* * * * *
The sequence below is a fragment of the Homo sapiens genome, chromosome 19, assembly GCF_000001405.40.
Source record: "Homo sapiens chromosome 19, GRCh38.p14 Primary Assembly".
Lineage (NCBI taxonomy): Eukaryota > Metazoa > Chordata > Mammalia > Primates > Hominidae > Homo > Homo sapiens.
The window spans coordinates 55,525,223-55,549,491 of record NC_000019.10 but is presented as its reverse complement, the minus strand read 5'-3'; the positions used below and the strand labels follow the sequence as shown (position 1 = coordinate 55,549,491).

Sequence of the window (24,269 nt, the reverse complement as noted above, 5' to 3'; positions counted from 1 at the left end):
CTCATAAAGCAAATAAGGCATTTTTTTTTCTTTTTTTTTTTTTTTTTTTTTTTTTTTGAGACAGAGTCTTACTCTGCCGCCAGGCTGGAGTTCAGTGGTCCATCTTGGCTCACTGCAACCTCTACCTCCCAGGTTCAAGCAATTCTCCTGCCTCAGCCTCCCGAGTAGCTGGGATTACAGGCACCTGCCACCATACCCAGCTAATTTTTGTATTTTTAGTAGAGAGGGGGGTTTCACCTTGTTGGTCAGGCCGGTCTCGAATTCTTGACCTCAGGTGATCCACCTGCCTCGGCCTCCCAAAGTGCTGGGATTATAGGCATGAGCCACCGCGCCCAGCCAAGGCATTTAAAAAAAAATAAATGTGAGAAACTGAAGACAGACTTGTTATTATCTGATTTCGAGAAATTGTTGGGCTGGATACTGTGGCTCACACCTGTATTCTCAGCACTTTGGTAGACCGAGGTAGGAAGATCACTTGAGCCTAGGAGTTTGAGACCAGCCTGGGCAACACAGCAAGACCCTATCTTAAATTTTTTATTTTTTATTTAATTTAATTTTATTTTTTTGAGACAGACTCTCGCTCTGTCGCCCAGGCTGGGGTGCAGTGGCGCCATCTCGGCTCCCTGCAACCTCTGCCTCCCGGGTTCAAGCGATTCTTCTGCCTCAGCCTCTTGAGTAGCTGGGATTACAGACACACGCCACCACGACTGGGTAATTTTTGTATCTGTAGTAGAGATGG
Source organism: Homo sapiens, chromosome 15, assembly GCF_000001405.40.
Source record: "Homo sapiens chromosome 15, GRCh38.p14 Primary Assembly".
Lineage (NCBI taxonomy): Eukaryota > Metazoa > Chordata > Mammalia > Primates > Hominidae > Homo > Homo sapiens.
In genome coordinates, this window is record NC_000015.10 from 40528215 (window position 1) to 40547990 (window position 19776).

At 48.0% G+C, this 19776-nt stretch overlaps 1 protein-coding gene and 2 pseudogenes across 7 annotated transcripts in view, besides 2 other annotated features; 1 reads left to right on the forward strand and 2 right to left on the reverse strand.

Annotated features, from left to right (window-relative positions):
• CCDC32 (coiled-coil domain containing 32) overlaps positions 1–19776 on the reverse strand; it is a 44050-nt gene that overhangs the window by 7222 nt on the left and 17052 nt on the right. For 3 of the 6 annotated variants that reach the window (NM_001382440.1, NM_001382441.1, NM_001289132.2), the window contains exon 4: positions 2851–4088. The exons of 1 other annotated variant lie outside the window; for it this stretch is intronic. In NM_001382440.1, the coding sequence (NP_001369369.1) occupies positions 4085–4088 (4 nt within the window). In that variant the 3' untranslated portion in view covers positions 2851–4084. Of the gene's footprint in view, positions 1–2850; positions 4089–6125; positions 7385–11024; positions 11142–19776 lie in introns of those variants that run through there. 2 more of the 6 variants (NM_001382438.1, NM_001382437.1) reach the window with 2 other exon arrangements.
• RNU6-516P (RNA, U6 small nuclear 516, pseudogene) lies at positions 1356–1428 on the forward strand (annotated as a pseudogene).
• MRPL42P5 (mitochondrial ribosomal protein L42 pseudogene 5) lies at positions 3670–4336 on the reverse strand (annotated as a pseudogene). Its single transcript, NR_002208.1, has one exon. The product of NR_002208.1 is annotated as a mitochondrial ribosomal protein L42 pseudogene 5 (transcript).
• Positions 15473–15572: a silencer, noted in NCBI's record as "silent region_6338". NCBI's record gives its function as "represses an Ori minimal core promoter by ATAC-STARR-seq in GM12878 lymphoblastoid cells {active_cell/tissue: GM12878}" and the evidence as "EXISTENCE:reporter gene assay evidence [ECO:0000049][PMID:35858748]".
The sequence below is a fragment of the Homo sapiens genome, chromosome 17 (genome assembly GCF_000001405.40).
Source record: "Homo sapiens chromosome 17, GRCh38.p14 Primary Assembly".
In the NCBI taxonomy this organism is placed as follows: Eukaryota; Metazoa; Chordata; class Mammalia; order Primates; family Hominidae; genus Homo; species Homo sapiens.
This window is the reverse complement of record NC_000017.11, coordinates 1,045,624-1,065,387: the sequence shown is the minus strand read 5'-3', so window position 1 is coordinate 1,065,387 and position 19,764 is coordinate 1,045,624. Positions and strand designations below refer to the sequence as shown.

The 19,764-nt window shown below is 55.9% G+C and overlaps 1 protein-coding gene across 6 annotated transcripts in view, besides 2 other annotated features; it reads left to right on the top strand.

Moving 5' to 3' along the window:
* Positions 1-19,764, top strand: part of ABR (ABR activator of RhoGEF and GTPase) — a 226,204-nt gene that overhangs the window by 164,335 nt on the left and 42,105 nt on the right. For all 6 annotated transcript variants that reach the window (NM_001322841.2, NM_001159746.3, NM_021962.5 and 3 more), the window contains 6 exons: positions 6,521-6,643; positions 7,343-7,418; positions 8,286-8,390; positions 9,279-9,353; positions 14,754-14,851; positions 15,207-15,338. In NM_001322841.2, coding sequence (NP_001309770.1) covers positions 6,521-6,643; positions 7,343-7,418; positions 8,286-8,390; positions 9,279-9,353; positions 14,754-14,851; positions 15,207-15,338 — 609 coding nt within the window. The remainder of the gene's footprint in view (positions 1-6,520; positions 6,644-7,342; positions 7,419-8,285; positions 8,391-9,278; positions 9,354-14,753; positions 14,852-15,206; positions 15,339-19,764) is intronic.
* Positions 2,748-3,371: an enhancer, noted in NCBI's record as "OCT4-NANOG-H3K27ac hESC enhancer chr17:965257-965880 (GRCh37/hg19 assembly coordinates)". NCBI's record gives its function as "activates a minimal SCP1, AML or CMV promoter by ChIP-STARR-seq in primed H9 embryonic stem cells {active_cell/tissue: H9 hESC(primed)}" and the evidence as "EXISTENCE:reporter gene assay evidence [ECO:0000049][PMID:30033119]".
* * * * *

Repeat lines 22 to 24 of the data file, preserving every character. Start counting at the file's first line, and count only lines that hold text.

Moving 5' to 3' along the window:
* Positions 1-19,764, top strand: part of ABR (ABR activator of RhoGEF and GTPase) — a 226,204-nt gene that overhangs the window by 164,335 nt on the left and 42,105 nt on the right. For all 6 annotated transcript variants that reach the window (NM_001322841.2, NM_001159746.3, NM_021962.5 and 3 more), the window contains 6 exons: positions 6,521-6,643; positions 7,343-7,418; positions 8,286-8,390; positions 9,279-9,353; positions 14,754-14,851; positions 15,207-15,338. In NM_001322841.2, coding sequence (NP_001309770.1) covers positions 6,521-6,643; positions 7,343-7,418; positions 8,286-8,390; positions 9,279-9,353; positions 14,754-14,851; positions 15,207-15,338 — 609 coding nt within the window. The remainder of the gene's footprint in view (positions 1-6,520; positions 6,644-7,342; positions 7,419-8,285; positions 8,391-9,278; positions 9,354-14,753; positions 14,852-15,206; positions 15,339-19,764) is intronic.
* Positions 2,748-3,371: an enhancer, noted in NCBI's record as "OCT4-NANOG-H3K27ac hESC enhancer chr17:965257-965880 (GRCh37/hg19 assembly coordinates)". NCBI's record gives its function as "activates a minimal SCP1, AML or CMV promoter by ChIP-STARR-seq in primed H9 embryonic stem cells {active_cell/tissue: H9 hESC(primed)}" and the evidence as "EXISTENCE:reporter gene assay evidence [ECO:0000049][PMID:30033119]".